Welcome to a new OffColour series paying homage to the beautiful, under-appreciated music featured across video games! First up on our list is the music composed by Hidenori Shoji, found in the seventh installment of the Yakuza series, Yakuza: Like a Dragon. Please keep reading to learn more about the game and to listen to our personal favourites from its soundtrack!
(Please note slight spoilers for character/boss encounters up ahead)
Yakuza: Like a Dragon has you playing as Ichiban Kasuga, a former Yakuza grunts seriously down on his luck. After suffering a bullet wound to the chest from his former boss, Kasuga finds himself dumped in the city of Ijincho, struggling to piece together the clues behind his betrayal. Joining in a gang of those cast aside from society – a struggling barmaid, a fired police detective, and former nurse turned homeless – Kasuga takes to the city streets to fight its misdoers and climb his way to becoming a hero. Along his journey, he’ll encounter some strange adversaries and some unique music tracks to boot.
Main Music Melody:
You don’t have to start playing to become antiquated with Like a Dragon’s fantastic music. Its dynamic main menu sets a great precedent for what’s to come; what begins as a light and calming melody transcends to tense and foreboding with a push of the start button. As Kasuga and his friends enter a storm of trouble through their encounters with shady characters, the opening music becomes a direct expression of the narrative threads the game will take on. Thrust into an unfamiliar city with danger lurking around every corner. Its main menu theme reminds us of the uncertainties the future holds for Kasuga and his friends, the perfect setup for a trepidatious journey.
‘Ijin Three’ Themes:
Throughout this journey, Kasuga and his team find themselves tangled in the affairs of the Ijin Three. A “checks and balances” of crime if you will. The Yakuza ‘Seiryu’ Clan, Chinese ‘Liumang’ Mafia, and Korean ‘Geomijul’ mafia work to keep the city in harmony through less than legal means.
With suspicious motives, the groups are quick to put their guards up when Kasuga interferes with their plans. What results from this is not only a tangling thread of story beats, but some great battle themes for each faction, one of my personal favourites being the Geomijul theme:
The group’s first encounter with the Korean mafia takes them through a dilapidated apartment complex fitting of the Geomijul name; it is a spider’s web of dense corridors, rusted staircases, electrical wires strung from every corner. Their adversaries watch them from afar, trapping them as they wait for the perfect moment to strike. When battle commences, their theme erupts into this high-energy, bombastic music telling of the strength of the enemies the team is up against. After a foreboding setup, it’s the perfect energetic contrast to motivate us to push through and break free from their web.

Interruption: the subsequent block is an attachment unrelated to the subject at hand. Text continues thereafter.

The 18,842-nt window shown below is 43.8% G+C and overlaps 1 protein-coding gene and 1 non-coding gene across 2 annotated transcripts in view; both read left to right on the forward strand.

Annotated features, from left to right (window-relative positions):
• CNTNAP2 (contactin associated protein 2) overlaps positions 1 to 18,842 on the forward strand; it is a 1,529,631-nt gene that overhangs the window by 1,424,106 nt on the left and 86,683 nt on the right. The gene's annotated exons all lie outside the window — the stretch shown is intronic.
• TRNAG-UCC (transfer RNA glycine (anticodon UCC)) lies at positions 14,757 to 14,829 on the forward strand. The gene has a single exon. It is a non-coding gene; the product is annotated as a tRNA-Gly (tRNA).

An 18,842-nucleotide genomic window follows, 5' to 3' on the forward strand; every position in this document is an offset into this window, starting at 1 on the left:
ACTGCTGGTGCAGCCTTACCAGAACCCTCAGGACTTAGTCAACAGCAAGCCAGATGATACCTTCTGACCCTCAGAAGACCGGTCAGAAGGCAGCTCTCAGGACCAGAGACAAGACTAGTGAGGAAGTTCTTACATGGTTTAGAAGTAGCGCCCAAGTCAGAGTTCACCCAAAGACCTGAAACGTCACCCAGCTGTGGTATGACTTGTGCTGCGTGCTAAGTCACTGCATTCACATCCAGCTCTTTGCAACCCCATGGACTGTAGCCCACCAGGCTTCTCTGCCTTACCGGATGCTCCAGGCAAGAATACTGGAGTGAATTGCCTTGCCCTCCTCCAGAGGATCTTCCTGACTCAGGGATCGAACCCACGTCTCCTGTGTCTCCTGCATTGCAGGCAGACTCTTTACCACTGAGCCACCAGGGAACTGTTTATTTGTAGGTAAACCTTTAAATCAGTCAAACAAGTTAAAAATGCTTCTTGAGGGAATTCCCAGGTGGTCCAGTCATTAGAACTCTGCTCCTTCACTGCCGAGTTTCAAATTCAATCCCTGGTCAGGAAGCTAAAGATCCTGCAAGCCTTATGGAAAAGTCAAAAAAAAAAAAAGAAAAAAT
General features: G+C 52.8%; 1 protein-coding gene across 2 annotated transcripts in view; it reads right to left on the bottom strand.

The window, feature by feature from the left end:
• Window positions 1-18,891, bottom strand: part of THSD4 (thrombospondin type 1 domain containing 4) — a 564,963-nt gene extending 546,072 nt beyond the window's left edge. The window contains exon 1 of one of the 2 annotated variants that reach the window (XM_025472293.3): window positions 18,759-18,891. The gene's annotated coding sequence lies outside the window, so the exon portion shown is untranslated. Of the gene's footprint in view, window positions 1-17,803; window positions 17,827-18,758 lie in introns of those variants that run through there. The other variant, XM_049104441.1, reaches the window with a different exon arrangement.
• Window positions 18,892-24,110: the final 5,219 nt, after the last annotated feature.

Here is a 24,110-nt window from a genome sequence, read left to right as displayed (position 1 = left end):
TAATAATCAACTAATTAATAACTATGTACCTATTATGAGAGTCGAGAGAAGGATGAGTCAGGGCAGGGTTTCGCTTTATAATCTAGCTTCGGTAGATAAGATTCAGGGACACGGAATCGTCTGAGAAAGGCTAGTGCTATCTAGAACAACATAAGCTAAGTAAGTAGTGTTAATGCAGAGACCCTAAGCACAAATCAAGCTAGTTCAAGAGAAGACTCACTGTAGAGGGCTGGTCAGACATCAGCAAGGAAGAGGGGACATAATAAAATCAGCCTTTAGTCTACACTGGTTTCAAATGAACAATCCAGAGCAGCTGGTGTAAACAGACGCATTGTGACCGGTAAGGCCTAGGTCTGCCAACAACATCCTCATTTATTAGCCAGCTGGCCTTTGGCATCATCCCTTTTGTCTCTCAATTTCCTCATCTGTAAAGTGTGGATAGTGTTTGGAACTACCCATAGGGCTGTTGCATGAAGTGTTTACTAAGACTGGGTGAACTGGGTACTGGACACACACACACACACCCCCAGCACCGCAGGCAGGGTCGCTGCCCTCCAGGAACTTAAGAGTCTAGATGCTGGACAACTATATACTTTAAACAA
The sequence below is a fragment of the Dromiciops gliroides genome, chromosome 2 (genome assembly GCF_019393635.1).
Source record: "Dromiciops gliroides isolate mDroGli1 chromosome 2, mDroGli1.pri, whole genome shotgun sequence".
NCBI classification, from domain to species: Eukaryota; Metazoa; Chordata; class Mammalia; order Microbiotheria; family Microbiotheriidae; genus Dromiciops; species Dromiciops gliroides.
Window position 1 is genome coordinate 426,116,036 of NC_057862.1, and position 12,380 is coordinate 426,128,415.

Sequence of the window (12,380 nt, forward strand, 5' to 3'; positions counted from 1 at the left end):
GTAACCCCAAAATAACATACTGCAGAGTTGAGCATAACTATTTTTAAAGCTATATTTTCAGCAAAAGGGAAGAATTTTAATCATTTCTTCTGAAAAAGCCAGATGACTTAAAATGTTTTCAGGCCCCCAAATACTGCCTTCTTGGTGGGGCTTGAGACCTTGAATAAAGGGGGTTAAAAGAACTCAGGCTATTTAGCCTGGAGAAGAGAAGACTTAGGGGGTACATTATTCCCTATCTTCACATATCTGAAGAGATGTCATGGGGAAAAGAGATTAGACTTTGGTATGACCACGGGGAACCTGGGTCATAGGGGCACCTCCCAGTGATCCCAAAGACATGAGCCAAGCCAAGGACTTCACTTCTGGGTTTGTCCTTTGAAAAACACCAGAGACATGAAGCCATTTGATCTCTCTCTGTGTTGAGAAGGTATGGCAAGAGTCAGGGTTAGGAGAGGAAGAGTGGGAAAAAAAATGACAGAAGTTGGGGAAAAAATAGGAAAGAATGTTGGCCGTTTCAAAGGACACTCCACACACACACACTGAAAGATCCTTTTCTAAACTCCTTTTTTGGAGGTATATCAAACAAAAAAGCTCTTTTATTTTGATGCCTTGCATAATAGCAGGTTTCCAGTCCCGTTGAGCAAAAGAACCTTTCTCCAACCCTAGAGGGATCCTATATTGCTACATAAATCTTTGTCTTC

An Homage to the Greats:
Like a Dragon’s great music comes from its boss themes, one of which pays homage to series’ legend Kazuma Kiryu. In a face-off against the man himself, this theme oscillates between its high-energy electronic music and acoustic interludes. The perfect theme to pump us up in this struggle against a foreboding enemy, this battle track drives home what it feels like to be on the receiving end of a main character’s attacks.
One of Like a Dragon’s best tracks is easy to miss; coming from a certain post-game boss featured across the series, the track fits its “Fiercest Warrior” name. Unlike most of the other battle themes featured throughout, this one takes things more slowly. With chilling vocals and a consistent, untempered beat, this music serves as a harsh reminder of the enemy before you. Fitting as the backdrop in a battle of both strength and wits, it’s the perfect track to keep us focused and on our toes in the game’s showdown.
That wraps up our first entry for stellar soundtracks in gaming. Be sure to let us know what soundtracks you enjoy, and stay tuned for our next entry soon!